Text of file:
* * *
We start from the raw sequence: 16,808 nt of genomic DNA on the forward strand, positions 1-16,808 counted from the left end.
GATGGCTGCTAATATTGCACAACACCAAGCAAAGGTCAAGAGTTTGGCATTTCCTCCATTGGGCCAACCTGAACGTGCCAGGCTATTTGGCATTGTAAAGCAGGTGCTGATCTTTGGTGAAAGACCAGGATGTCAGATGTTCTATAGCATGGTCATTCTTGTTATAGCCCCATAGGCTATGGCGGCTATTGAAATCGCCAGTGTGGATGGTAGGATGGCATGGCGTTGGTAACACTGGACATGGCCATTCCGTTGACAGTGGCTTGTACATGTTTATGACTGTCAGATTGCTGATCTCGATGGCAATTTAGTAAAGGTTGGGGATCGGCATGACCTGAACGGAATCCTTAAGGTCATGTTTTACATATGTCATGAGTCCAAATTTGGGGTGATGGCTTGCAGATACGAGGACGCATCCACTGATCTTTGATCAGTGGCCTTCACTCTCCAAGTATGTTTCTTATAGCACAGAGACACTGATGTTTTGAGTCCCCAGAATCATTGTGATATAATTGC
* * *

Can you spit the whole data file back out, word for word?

We start from the raw sequence: 16,808 nt of genomic DNA on the forward strand, positions 1-16,808 counted from the left end.
GATGGCTGCTAATATTGCACAACACCAAGCAAAGGTCAAGAGTTTGGCATTTCCTCCATTGGGCCAACCTGAACGTGCCAGGCTATTTGGCATTGTAAAGCAGGTGCTGATCTTTGGTGAAAGACCAGGATGTCAGATGTTCTATAGCATGGTCATTCTTGTTATAGCCCCATAGGCTATGGCGGCTATTGAAATCGCCAGTGTGGATGGTAGGATGGCATGGCGTTGGTAACACTGGACATGGCCATTCCGTTGACAGTGGCTTGTACATGTTTATGACTGTCAGATTGCTGATCTCGATGGCAATTTAGTAAAGGTTGGGGATCGGCATGACCTGAACGGAATCCTTAAGGTCATGTTTTACATATGTCATGAGTCCAAATTTGGGGTGATGGCTTGCAGATACGAGGACGCATCCACTGATCTTTGATCAGTGGCCTTCACTCTCCAAGTATGTTTCTTATAGCACAGAGACACTGATGTTTTGAGTCCCCAGAATCATTGTGATATAATTGC